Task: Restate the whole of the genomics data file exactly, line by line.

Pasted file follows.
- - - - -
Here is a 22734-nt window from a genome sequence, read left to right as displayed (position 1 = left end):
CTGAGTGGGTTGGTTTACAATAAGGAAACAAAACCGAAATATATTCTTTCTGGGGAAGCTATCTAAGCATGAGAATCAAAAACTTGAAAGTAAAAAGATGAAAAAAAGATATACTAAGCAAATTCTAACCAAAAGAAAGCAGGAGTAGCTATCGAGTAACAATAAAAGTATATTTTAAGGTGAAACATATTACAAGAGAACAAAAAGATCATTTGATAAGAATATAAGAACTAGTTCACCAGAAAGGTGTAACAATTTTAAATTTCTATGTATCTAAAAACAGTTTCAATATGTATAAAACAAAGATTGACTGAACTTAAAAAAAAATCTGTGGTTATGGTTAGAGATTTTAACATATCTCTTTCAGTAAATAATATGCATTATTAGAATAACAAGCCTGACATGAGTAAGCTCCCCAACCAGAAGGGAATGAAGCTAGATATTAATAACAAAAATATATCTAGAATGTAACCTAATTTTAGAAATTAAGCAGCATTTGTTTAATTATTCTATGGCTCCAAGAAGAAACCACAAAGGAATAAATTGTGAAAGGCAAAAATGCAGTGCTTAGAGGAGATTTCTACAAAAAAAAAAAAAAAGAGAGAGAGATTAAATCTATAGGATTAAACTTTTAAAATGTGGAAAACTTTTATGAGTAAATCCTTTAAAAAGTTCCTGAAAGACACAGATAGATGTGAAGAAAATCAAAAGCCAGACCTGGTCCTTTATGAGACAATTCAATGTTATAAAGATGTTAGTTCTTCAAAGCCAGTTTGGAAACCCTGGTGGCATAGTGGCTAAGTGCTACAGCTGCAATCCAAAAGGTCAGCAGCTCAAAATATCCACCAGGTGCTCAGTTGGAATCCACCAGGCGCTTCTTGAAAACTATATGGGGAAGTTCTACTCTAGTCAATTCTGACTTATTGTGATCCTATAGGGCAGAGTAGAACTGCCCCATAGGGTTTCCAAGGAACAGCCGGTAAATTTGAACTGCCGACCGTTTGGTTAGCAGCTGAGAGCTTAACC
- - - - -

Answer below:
Here is a 22734-nt window from a genome sequence, read left to right as displayed (position 1 = left end):
CTGAGTGGGTTGGTTTACAATAAGGAAACAAAACCGAAATATATTCTTTCTGGGGAAGCTATCTAAGCATGAGAATCAAAAACTTGAAAGTAAAAAGATGAAAAAAAGATATACTAAGCAAATTCTAACCAAAAGAAAGCAGGAGTAGCTATCGAGTAACAATAAAAGTATATTTTAAGGTGAAACATATTACAAGAGAACAAAAAGATCATTTGATAAGAATATAAGAACTAGTTCACCAGAAAGGTGTAACAATTTTAAATTTCTATGTATCTAAAAACAGTTTCAATATGTATAAAACAAAGATTGACTGAACTTAAAAAAAAATCTGTGGTTATGGTTAGAGATTTTAACATATCTCTTTCAGTAAATAATATGCATTATTAGAATAACAAGCCTGACATGAGTAAGCTCCCCAACCAGAAGGGAATGAAGCTAGATATTAATAACAAAAATATATCTAGAATGTAACCTAATTTTAGAAATTAAGCAGCATTTGTTTAATTATTCTATGGCTCCAAGAAGAAACCACAAAGGAATAAATTGTGAAAGGCAAAAATGCAGTGCTTAGAGGAGATTTCTACAAAAAAAAAAAAAAAGAGAGAGAGATTAAATCTATAGGATTAAACTTTTAAAATGTGGAAAACTTTTATGAGTAAATCCTTTAAAAAGTTCCTGAAAGACACAGATAGATGTGAAGAAAATCAAAAGCCAGACCTGGTCCTTTATGAGACAATTCAATGTTATAAAGATGTTAGTTCTTCAAAGCCAGTTTGGAAACCCTGGTGGCATAGTGGCTAAGTGCTACAGCTGCAATCCAAAAGGTCAGCAGCTCAAAATATCCACCAGGTGCTCAGTTGGAATCCACCAGGCGCTTCTTGAAAACTATATGGGGAAGTTCTACTCTAGTCAATTCTGACTTATTGTGATCCTATAGGGCAGAGTAGAACTGCCCCATAGGGTTTCCAAGGAACAGCCGGTAAATTTGAACTGCCGACCGTTTGGTTAGCAGCTGAGAGCTTAACC